A favourite line of parish councils, boards of management and occasionally clergy is, “we don’t have to worry about that, because churches are exempt”. Well I am sorry to burst your bubble, but churches are not exempt, and contravening the regulations can have serious consequences.
Just to get your attention, the penalties for contravening the regulations are potentially fines and/or prison, so please read on.
here are a number of aspects of this Act that wardens in particular should be aware of, if not familiar with. In this article we are going to deal with the regulations around designated hazardous substances.
There are eleven designated hazardous substances which may be found in buildings and workplaces and four of them are typically found in our church buildings. These are asbestos, lead, mercury and silica. The regulations require us to know what and where these substances are in our buildings, and there are good reasons for this.
If you have a Day Care using your buildings, and some of your paint is lead based, you have a problem. You have a duty to know the paint is lead based, and you must inform anyone using your building of that fact.
More typically you may run into problems if you hire a contractor to do any work on your buildings, as you are required under the Act to inform them of the presence of any and all of the designated hazardous substances they may encounter.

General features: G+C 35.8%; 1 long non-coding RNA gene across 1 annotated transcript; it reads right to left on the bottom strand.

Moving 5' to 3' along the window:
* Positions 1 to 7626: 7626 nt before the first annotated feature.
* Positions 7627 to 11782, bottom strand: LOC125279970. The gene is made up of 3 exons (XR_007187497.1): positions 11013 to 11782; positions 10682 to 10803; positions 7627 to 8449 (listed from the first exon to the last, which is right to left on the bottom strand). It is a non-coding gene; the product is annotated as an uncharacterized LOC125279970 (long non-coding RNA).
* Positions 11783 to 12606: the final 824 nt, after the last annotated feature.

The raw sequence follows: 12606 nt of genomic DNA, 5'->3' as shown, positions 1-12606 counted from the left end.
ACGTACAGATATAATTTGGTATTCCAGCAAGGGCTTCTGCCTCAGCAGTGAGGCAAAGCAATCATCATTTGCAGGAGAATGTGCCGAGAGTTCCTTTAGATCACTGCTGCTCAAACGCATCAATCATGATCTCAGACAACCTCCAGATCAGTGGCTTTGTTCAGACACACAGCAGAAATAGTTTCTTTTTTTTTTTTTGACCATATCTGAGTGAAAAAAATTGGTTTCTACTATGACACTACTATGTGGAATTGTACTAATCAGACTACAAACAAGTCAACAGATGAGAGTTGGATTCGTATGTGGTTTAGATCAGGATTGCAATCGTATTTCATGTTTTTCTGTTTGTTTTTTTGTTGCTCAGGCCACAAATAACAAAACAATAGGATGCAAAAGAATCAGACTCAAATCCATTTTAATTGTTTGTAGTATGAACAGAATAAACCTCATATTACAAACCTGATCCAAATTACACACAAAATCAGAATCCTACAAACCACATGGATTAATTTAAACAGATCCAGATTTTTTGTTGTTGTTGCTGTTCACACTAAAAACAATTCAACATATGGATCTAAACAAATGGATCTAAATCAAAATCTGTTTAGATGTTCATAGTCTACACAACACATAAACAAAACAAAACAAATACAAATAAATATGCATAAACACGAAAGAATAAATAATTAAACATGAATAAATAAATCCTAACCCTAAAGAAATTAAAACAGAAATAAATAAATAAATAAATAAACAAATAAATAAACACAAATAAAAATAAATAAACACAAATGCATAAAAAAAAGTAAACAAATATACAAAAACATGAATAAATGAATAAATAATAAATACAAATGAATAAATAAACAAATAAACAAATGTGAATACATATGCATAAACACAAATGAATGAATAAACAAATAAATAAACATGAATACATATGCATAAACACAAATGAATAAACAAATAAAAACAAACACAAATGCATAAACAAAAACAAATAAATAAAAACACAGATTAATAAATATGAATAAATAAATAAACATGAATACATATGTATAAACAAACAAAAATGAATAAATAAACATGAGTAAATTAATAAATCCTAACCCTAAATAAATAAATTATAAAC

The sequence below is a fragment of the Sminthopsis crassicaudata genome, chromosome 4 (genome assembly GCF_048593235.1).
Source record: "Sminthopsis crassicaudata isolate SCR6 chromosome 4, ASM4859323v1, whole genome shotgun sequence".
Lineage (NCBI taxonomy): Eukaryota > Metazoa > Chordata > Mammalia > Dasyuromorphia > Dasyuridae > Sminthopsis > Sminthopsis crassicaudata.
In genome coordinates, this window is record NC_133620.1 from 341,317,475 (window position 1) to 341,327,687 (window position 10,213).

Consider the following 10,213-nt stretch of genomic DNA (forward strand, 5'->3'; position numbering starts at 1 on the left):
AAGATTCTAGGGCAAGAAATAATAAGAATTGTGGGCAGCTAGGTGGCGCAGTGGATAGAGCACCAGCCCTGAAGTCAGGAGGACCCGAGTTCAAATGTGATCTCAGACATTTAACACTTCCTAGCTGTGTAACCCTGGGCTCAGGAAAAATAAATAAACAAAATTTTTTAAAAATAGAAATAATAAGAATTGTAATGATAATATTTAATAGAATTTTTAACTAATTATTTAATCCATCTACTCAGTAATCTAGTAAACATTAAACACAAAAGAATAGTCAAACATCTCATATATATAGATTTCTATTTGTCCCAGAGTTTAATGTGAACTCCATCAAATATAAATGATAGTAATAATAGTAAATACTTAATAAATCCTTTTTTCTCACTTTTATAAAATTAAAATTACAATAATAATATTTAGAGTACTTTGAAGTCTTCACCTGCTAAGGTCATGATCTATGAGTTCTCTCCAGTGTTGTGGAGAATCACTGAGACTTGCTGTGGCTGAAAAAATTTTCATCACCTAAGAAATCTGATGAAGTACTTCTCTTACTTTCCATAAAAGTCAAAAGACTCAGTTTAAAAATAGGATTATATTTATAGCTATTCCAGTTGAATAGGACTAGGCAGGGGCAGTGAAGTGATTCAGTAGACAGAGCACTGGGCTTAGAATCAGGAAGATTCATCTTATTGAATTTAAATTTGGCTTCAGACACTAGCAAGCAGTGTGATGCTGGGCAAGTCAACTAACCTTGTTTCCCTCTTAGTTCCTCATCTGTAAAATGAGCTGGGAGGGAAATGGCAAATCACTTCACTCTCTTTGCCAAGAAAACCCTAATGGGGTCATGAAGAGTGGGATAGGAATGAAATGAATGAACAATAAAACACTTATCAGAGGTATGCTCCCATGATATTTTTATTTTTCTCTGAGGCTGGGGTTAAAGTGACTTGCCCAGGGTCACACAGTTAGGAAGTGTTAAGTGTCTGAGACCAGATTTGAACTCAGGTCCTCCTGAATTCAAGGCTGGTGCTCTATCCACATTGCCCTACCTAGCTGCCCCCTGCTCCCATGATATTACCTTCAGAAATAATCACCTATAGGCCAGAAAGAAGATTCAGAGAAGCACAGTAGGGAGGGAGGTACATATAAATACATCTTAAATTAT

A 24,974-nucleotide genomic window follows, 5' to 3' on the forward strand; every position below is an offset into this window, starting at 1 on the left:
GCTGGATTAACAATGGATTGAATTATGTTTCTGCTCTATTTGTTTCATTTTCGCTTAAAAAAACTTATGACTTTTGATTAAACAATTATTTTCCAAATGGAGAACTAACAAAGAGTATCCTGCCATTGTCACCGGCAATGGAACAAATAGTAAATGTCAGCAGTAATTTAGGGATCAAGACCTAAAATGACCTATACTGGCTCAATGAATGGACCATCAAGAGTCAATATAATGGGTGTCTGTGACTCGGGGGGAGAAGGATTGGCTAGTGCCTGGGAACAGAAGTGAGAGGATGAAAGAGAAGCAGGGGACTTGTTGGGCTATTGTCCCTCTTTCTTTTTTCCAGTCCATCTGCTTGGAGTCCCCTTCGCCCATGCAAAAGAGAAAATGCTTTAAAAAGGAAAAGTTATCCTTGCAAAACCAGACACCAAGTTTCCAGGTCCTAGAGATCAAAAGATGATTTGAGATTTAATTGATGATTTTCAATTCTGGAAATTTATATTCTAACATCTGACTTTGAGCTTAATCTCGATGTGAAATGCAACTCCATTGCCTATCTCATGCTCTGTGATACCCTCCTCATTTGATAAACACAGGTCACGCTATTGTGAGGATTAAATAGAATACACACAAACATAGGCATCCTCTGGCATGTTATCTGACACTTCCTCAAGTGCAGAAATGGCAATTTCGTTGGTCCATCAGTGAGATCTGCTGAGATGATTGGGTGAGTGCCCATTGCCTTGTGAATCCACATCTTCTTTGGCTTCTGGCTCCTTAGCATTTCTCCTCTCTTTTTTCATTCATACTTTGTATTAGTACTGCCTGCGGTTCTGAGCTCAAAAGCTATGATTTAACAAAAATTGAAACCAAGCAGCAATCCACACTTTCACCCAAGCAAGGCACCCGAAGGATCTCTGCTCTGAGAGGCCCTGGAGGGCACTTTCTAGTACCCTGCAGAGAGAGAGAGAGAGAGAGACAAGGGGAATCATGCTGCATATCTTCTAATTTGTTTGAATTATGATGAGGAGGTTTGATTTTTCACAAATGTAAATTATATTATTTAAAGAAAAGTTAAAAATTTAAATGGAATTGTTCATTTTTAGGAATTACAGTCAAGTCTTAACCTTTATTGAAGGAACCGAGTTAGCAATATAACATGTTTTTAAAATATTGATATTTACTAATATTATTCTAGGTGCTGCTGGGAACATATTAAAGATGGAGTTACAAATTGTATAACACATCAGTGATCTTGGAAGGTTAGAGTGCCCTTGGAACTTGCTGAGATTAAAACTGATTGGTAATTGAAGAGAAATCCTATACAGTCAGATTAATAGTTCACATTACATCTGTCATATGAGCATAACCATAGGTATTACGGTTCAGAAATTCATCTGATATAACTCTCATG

That is not as difficult as it sounds. There are specialist companies who will come in and inspect your buildings and provide you with a report detailing all of the designated hazardous substances. Once you have that report and you have shown it to any person or company that may be impacted, then you have complied with the requirements of the Act.
Such a report may cost as little as $1,500, or perhaps as much as $5,000 for a large building complex. While you may complain of the additional cost to your project, the price is small compared to the trouble you could land yourself in if you ignore it.
You may be concerned that the presence of hazardous materials may increase the cost of your project. In most cases there will not be an increase in cost, or any increase will be minimal. Occasionally you may run into circumstances where the increase in cost is significant.
An example could be the removal of friable asbestos (Friable means asbestos particles can become airborne simply by touching it), but if that is what must be done, then you really need to know before you start your project or you are liable to serious charges under the Act, as well as for the potential of civil litigation.
Why are you telling us this now?
The Diocesan Land and Property Committee has been inviting experts in various fields to come to our meetings to inform us on issues that are of concern. These regulations have been in existence for decades, but the Ministry of Labour inspectors are enforcing the regulations more vigorously.
We now have a number of professionals on the Diocesan Land and Property Committee who have raised the issue and because ignorance of the law is not a viable defense, we feel it is important for all congregations and wardens in particular to be aware of this Act and how it applies to us.
The Land and Property Committee exists to assist you, and we welcome questions and will be happy to provide advice if you are not sure what you should do. Also please look for more articles as there are other aspects of this Act that can impact us. For any major project you should be retaining professional help, and your architect or engineer should be advising you.
(For mor info check “Parish Buildging Guidelines on diocesan website: diohuron.org/resources. Go to: Parish Resources)
Diocesan Land and Property Committee – May 2019.